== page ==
Environmental activists expressed displeasure after the government confirmed it would reject nearly all changes made to the environmental law by the House of Lords.
The changes included increased protection for ancient woodlands and a legal obligation for water companies to reduce wastewater damage to rivers.
Municipalities will discuss later whether to accept the Lords amendments.
However, without the support of ministers they are likely to be rejected by parliamentarians.
The Greener UK coalition said the government’s decision was “extremely disappointing”, especially ahead of this month’s COP26 climate summit.
But the government said it would present its own changes to the bill to demonstrate “global leadership” ahead of the Glasgow conference.
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The government says the bill, released in 2019, is designed to improve air and water quality, tackle plastic pollution, restore wildlife and protect the climate.
Some of its measures only apply to England, or England and Wales, but there are a number of UK-wide provisions.
The law establishes a new independent supervisory body – the Environmental Protection Office – to monitor progress in improving the environment.
As the bill passed in the House of Lords, colleagues voted for an amendment that sought to strengthen the watchdog’s powers.
They also voted to reverse a move by the government to exempt defense, national security and fiscal policy from the obligation to consider environmental principles when making policies.
Other cross-cutting amendments would put a binding deadline to reduce harmful particles in the air to WHO levels by 2030 and force the government to achieve intermediate environmental goals, as well as long-term ones.
However, on Tuesday, Environment Secretary George Eustice formally recommended MPs to reject nearly all proposals.
Ruth Chambers of the Greener UK coalition said the decision was “extremely disappointing”.
However, he welcomed the government’s decision to compromise on a Lords amendment, allowing tariffs for single-use plastic bags to be extended to other single-use items.
‘Status quo of inertia’
The Surfers Against Sewage campaign group said it is “surprising that, in this environmentally critical decade, the government is giving up amendments designed to better protect the planet and all its precious inhabitants.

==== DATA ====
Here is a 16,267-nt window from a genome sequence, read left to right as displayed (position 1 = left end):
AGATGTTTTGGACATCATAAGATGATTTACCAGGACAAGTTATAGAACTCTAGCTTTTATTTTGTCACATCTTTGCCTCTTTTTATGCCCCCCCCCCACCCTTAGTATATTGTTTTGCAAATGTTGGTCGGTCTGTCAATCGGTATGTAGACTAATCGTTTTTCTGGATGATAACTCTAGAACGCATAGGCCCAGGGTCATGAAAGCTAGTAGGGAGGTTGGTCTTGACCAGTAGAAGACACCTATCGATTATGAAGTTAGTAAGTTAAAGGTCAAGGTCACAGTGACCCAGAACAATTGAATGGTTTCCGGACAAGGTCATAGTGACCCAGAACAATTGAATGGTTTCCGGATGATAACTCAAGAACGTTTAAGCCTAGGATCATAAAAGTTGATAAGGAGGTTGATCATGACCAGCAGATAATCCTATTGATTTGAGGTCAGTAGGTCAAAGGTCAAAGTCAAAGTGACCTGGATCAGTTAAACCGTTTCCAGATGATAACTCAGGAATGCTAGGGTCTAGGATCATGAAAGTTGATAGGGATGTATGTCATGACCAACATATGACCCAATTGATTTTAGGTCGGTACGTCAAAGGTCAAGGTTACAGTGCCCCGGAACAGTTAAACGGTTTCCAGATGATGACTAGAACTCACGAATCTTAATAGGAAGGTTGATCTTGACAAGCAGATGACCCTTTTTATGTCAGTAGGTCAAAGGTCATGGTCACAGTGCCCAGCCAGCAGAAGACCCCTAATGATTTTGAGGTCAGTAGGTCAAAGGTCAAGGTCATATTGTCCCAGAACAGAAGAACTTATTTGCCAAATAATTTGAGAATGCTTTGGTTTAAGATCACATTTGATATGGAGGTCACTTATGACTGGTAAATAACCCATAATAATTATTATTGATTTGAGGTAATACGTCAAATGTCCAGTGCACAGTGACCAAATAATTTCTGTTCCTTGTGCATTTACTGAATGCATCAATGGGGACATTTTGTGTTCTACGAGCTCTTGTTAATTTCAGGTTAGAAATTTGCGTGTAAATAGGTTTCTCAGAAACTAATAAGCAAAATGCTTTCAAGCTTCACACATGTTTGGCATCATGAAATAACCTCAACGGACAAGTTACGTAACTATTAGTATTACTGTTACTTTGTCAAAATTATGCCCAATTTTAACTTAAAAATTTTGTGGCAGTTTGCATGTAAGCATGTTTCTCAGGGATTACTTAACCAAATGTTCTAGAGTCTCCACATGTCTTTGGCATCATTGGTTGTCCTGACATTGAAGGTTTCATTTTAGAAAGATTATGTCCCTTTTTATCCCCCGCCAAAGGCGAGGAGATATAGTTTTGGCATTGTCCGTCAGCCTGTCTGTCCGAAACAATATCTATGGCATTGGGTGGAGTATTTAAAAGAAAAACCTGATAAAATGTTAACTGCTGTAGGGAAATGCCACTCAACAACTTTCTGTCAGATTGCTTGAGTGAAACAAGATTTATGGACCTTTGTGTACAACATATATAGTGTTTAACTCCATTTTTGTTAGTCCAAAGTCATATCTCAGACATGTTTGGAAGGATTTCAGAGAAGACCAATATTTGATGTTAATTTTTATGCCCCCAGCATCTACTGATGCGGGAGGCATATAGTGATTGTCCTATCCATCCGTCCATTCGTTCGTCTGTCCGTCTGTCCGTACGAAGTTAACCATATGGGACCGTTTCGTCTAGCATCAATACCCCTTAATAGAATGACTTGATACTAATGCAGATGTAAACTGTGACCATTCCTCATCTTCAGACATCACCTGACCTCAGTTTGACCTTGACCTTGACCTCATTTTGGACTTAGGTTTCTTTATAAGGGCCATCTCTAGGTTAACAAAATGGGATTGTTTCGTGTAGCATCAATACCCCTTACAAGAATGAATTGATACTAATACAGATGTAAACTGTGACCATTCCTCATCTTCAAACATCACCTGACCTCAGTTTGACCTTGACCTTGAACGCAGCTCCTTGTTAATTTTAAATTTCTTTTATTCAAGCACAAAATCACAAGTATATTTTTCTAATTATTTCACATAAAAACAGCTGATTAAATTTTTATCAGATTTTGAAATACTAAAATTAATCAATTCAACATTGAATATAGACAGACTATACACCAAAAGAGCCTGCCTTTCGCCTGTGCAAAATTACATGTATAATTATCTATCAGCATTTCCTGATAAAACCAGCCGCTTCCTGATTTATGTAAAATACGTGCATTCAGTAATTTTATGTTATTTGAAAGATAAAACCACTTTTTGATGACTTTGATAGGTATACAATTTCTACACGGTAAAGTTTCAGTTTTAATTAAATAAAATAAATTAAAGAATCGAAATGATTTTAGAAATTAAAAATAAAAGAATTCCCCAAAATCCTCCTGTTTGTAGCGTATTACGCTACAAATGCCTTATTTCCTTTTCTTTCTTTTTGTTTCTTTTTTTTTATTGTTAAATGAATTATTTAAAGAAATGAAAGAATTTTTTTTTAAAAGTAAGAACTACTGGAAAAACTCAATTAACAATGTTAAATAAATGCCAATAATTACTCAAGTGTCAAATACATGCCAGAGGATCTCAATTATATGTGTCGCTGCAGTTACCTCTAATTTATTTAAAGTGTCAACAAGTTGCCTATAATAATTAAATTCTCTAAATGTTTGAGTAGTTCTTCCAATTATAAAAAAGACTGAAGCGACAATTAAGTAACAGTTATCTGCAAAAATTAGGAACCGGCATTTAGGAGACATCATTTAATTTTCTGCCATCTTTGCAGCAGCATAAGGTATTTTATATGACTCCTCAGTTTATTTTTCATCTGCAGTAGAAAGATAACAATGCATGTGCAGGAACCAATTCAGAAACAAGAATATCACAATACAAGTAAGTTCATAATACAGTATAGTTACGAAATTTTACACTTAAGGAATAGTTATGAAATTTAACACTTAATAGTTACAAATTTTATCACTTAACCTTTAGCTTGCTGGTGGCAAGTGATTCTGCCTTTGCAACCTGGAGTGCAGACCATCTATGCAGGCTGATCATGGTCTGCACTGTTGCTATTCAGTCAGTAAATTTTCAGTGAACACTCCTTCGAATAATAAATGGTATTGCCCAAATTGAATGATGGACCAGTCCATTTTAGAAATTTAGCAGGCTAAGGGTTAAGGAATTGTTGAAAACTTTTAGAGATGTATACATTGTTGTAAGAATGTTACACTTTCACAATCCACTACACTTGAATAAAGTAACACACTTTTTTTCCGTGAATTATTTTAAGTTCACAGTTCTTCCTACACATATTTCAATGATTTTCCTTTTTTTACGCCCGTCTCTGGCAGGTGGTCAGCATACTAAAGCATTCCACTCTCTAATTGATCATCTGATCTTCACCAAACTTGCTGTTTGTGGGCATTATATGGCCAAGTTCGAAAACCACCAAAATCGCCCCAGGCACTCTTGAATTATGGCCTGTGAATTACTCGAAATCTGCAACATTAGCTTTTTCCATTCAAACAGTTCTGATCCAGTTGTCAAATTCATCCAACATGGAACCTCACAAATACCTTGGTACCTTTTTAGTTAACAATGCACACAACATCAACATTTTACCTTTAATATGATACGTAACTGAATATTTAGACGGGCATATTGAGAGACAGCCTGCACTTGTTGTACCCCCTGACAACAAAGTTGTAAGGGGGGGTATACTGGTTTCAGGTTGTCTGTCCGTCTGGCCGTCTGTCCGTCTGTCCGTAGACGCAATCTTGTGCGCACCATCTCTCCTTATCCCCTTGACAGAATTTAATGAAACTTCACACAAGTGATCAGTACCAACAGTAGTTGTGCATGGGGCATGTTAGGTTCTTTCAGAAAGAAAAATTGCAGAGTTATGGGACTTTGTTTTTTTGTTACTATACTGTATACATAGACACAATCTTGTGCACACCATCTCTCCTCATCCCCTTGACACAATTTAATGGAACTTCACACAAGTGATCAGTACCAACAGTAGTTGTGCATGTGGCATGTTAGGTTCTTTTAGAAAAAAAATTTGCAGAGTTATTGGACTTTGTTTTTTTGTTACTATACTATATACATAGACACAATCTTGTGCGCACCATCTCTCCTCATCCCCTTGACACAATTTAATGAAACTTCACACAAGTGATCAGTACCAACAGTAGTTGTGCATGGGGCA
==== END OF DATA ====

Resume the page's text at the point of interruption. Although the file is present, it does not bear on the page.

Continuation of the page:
“Instead of facing the challenge and the opportunity to truly be the greenest and most progressive nation, they seem to side with a status quo of inaction.”
Beccy Speight, chief executive of the RSPB, accused the government of “failing to fulfill its commitment to leave the natural environment in a better state than it inherited.”
He urged the government to commit to “the goal of halting and reversing the loss of our wildlife, with binding regular milestones so that we can all see the progress being made.”
COP26 Climate Summit – The Basics
- Climate change is one of the most pressing problems in the world. Governments must promise more ambitious gas cuts for warming if we are to prevent greater global temperature rises.
- The Glasgow Summit is where change could happen. You have to watch out for the promises made by the world’s biggest polluters, such as the United States and China, and whether the poorest countries are getting the support they need.
- All our lives will change. Decisions made here could impact our work, how we heat our homes, what we eat and how we travel
Read more about the COP26 Summit here.
A spokesperson for the Department of Environment, Food and Rural Affairs said the “relevant” bill “will transform the way we protect our natural environment, make better use of our resources and clean up our air. and water “.
“It is imperative that the bill completes its passage into law as soon as possible, so that we can honor our commitment to leave the environment in a better state for future generations.”
The department also pointed to new measures it added to the bill aimed at protecting the aquatic environment from untreated wastewater, including requiring water companies to monitor the impact of sewage discharges.
The government is under pressure to get the bill passed, having previously said it would become law before COP26 began on Oct.31.
Speaking with July, Environment Minister Lord Goldsmith suggested that delaying the bill could mean “weakening our hand in these extraordinarily important climate and environmental negotiations.”
However, time is running out to pass the bill ahead of the summit, as both the House of Commons and the House of Lords must first agree on any changes.
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